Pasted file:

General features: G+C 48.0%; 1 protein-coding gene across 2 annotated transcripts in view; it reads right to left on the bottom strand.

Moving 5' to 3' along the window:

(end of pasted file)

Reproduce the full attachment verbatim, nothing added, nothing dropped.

General features: G+C 48.0%; 1 protein-coding gene across 2 annotated transcripts in view; it reads right to left on the bottom strand.

Moving 5' to 3' along the window: